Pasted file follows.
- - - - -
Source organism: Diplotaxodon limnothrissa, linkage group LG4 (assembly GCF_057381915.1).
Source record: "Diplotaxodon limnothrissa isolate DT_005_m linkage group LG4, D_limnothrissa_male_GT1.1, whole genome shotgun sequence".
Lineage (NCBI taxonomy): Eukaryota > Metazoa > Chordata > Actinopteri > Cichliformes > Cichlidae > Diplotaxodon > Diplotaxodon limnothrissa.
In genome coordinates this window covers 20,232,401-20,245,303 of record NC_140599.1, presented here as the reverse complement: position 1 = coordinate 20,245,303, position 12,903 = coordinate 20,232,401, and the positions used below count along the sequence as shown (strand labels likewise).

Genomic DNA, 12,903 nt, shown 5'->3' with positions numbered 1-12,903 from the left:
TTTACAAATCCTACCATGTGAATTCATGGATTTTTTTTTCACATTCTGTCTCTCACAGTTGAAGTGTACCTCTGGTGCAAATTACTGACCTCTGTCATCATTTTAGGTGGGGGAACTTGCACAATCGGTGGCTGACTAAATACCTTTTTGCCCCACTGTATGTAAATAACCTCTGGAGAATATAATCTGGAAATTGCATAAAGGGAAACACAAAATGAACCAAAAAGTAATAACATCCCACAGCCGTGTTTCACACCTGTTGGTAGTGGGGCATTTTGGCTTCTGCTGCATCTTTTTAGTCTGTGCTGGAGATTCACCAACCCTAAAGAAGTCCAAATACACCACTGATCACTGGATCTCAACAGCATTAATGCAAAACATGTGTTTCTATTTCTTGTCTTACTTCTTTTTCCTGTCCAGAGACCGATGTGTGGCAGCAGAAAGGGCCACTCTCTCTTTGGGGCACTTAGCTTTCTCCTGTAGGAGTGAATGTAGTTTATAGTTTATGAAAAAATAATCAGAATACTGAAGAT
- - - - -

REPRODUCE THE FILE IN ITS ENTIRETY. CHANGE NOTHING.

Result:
Source organism: Diplotaxodon limnothrissa, linkage group LG4 (assembly GCF_057381915.1).
Source record: "Diplotaxodon limnothrissa isolate DT_005_m linkage group LG4, D_limnothrissa_male_GT1.1, whole genome shotgun sequence".
Lineage (NCBI taxonomy): Eukaryota > Metazoa > Chordata > Actinopteri > Cichliformes > Cichlidae > Diplotaxodon > Diplotaxodon limnothrissa.
In genome coordinates this window covers 20,232,401-20,245,303 of record NC_140599.1, presented here as the reverse complement: position 1 = coordinate 20,245,303, position 12,903 = coordinate 20,232,401, and the positions used below count along the sequence as shown (strand labels likewise).

Genomic DNA, 12,903 nt, shown 5'->3' with positions numbered 1-12,903 from the left:
TTTACAAATCCTACCATGTGAATTCATGGATTTTTTTTTCACATTCTGTCTCTCACAGTTGAAGTGTACCTCTGGTGCAAATTACTGACCTCTGTCATCATTTTAGGTGGGGGAACTTGCACAATCGGTGGCTGACTAAATACCTTTTTGCCCCACTGTATGTAAATAACCTCTGGAGAATATAATCTGGAAATTGCATAAAGGGAAACACAAAATGAACCAAAAAGTAATAACATCCCACAGCCGTGTTTCACACCTGTTGGTAGTGGGGCATTTTGGCTTCTGCTGCATCTTTTTAGTCTGTGCTGGAGATTCACCAACCCTAAAGAAGTCCAAATACACCACTGATCACTGGATCTCAACAGCATTAATGCAAAACATGTGTTTCTATTTCTTGTCTTACTTCTTTTTCCTGTCCAGAGACCGATGTGTGGCAGCAGAAAGGGCCACTCTCTCTTTGGGGCACTTAGCTTTCTCCTGTAGGAGTGAATGTAGTTTATAGTTTATGAAAAAATAATCAGAATACTGAAGAT